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Neigh If You Understand Me: Norwegians Teach Horses to Communicate

© Flickr / Jean Pierre BelotOPAL VIKING
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Although humans began domesticating horses around the year 4,000 BC, we are still unable to properly communicate with them. Now, a team of Norwegian researchers are determined to set things straight.

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Researchers at the Norwegian Veterinary Institute are teaching horses how to communicate. Twenty-three horses at farms south of Trondheim were taught to "tell" people if they were hot or cold. The Norwegian researchers proved that with a little training horses are able to express whether they are willing to wear clothes or not.

It took behavior therapist Turid Buvik a fortnight to train 23 horses to express themselves on the matter of clothing by pointing the muzzle in three different symbols. A sign with a horizontal black streak meant "horsecloth on," while a sign with a vertical black line meant "horsecloth off." A blank white sign meant no change.

"All horses understood symbols. It is quite unique that all 23 of our horses managed this," Cecilie Marie Mejdell, a senior scientist at the National Veterinary Institute told Norwegian national broadcaster NRK.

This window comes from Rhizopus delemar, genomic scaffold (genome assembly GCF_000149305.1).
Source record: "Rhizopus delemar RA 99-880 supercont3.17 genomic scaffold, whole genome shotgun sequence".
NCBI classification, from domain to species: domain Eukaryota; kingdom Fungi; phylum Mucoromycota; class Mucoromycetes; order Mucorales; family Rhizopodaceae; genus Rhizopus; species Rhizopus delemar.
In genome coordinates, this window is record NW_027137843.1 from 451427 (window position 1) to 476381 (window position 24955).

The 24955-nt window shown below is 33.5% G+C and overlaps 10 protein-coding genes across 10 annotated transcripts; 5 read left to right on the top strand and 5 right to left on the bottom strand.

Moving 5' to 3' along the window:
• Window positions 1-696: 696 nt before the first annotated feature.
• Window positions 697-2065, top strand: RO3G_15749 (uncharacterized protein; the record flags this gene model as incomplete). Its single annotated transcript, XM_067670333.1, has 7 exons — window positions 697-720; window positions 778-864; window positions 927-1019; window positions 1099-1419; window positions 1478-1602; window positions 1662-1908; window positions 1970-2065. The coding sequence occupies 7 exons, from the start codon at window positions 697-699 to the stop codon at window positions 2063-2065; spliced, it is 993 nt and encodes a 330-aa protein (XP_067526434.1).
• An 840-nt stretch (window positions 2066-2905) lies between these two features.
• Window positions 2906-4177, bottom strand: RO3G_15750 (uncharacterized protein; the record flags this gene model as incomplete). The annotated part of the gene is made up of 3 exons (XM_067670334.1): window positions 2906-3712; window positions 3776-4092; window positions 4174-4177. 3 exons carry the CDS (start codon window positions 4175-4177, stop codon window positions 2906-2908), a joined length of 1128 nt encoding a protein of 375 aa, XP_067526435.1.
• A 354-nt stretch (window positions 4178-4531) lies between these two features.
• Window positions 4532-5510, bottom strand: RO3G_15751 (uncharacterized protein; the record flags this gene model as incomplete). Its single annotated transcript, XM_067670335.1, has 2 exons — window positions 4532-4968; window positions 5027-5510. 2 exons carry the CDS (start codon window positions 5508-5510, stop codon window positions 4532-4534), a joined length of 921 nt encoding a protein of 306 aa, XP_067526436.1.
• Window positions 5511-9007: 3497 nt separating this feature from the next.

During the field experiments, the Norwegian scientists discovered also that the horses were anxious to communicate with people when they discovered they actually had a "common language." According to Mejdell, some horses tried to get researchers' attention and even approached the signs before it was their turn after becoming sweaty under the horsecloth.

"This helps to gauge the intelligence of horses. We have long enough underestimated many animals and thought they were stupid," Mejdell said.

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Whereas warmblood types needed fewer training days than coldblood breeds, the horses that had a slower learning progression performed just as well as the others once they had grasped the task. The findings of the study have received considerable attention worldwide, as the Norwegian scientists received calls from colleagues in other parts of Europe, Australia, New Zealand and the United States.

According to Norwegian specialists, the fact that horses can learn to communicate through symbols can be used for further research.

"The method might be used to let the horses express themselves on what kind of food they prefer to eat, when they want to exercise or other preferences," Knut E. Bøe, a professor of behavioral biology at Norwegian University of Life Sciences, told NRK.

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